The Mégane Renaultsport 275 Trophy-R has just become the fastest front-wheel-drive production car in history to lap the legendary German circuit
The Renault Mégane Renaultsport 275 Trophy-R. Photo:AFP
And to celebrate the achievement, the French car company is bringing this hottest of hot hatches to market as a special edition.
It set a time of 7 minutes, 54.3 seconds around the 20.8km track, which in recent years has become the de-facto proving ground for any car company that wants to put its money where its mouth is in terms of boasts of power, handling, performance or speed.
Nicknamed 'the widow maker' and 'the green hell,' such is the ferocity of the Nurburgring that it was deemed too dangerous a track for Formula One and hasn't hosted an F1 race since 1976 when Nikki Lauda had a near-fatal crash.
The new time, set in May and officially ratified Monday, is a whole 4.1 seconds faster than the existing record, which itself was only set in March by Seat with its equally road-legal Leon Cupra 280.
And like the Seat, the super-fast Mégane will be going on sale to the general public in limited numbers with first deliveries expected in November. Unlike the standard family car, the Mégane Renaultsport 275 Trophy-R has a two-liter turbocharged engine capable of producing 271bhp plus a special mechanical limited slip differential. To further improve performance, weight has been shed, while handling is taken care of by special dampers that can be calibrated to suit the track, the driver's style, or both.
However, be warned, although this car is faster on a track than a Ferrari F430, a BMW M5 or a Mercedes C63 AMG Coupe, it won't be as comfortable, or as ‘practical' as its rivals off it.
It has next to no soundproofing, the back seats are missing (to save weight) and as for ride quality, ‘unforgiving' will be a polite way of describing the firmness of its road holding as it encounters pot holes and speed bumps. Still at around €46,000 it is considerably cheaper. So much so in fact that there'll be enough change left over to buy a standard Mégane too for the school run and trips to flat-pack furniture stores.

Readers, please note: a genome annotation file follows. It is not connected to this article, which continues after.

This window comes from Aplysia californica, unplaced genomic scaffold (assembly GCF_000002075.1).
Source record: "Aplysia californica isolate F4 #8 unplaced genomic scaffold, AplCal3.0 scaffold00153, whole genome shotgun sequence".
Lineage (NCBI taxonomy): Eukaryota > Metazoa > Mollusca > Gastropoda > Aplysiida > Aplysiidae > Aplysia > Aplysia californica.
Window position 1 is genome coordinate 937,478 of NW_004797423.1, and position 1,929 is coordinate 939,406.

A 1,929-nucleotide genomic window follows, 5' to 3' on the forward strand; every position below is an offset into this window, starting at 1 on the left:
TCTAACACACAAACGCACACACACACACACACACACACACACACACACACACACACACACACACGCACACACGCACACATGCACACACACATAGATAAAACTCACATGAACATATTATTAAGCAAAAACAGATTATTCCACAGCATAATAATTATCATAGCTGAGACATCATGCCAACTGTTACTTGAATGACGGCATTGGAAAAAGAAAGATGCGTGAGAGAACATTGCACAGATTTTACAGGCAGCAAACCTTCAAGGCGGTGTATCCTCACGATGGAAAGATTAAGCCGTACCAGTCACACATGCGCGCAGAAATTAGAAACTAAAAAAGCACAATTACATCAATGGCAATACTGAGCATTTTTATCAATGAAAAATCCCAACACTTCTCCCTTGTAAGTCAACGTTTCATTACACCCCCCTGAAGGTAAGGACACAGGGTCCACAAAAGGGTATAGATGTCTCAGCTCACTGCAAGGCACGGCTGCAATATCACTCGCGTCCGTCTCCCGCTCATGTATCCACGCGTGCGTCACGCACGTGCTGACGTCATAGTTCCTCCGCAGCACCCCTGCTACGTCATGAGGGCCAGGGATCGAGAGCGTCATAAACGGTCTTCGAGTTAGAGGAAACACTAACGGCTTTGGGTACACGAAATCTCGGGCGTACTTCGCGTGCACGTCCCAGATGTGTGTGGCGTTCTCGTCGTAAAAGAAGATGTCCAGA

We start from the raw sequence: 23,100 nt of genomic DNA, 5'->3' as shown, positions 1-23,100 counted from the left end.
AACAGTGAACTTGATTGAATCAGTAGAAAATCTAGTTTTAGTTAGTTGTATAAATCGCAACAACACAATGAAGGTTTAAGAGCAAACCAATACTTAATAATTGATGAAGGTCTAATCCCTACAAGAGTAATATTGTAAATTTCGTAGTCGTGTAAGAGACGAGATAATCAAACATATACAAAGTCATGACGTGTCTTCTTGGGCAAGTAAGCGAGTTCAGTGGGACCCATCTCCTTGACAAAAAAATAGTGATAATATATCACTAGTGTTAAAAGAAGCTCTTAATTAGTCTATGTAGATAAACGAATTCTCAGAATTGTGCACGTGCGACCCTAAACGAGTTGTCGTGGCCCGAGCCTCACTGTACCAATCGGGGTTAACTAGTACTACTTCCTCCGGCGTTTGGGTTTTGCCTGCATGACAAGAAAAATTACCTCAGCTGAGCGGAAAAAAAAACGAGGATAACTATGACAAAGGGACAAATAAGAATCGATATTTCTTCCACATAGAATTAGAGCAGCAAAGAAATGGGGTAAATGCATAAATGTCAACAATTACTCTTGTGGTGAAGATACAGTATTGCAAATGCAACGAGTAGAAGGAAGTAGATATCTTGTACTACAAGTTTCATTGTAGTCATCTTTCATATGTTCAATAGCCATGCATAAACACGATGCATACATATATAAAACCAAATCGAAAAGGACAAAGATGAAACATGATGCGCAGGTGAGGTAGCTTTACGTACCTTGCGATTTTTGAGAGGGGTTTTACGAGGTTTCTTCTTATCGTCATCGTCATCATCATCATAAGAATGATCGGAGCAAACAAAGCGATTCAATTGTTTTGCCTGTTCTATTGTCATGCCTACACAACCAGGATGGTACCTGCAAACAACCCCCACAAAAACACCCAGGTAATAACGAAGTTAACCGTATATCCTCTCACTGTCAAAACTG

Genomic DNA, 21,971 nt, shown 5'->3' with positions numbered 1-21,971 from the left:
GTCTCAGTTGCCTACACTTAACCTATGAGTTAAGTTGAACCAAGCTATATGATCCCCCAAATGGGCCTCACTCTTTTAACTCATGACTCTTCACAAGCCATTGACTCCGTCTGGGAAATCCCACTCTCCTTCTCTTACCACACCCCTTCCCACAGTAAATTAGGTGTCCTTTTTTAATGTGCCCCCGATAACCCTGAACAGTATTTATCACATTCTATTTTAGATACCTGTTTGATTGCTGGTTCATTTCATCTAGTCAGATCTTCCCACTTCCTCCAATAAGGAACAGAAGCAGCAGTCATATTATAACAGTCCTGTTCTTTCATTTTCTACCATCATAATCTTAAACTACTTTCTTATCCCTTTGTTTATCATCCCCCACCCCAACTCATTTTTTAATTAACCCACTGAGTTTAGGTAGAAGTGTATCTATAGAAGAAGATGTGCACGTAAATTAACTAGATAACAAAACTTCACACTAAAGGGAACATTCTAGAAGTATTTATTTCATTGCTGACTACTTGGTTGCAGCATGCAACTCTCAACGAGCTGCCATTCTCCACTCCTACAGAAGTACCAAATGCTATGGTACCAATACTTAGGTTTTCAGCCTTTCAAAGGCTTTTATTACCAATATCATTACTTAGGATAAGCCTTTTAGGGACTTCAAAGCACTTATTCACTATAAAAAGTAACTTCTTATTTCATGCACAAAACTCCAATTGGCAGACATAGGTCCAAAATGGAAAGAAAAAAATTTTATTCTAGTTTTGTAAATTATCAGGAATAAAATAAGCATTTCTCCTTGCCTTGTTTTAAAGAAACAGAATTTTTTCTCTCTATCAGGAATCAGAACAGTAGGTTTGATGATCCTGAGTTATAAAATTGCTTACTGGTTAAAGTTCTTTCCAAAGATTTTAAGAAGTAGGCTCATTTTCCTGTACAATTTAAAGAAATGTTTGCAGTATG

The lure of Nurburgring
As for car companies' obsession with breaking Nurburgring records, there appears to be no end in sight. An issue that is worrying McLaren. When it set out to build the frankly phenomenal P1, one of the things it had to be able to do was to lap the German circuit in under 7 minutes. However, Porsche and Ferrari are also using the same marker for developing their latest hypercars, and in September 2013, Porsche succeeded in breaking the sub-seven-minute barrier for the first time with the 918 Spyder.
McLaren is also believed to have set an equally fast, if not faster time in the P1, and Ferrari is working overtime trying to beat Porsche's time. However, McLaren refuses to reveal exactly what the time it set was, not because it was slow, but because it believes that just like in F1, this obsession is going to end in tragedy as its test drivers or even those of Ferrari or Porsche push things one step too far. By keeping the times even from its own drivers, McLaren is ensuring that they focus on the car, not those made by its rivals.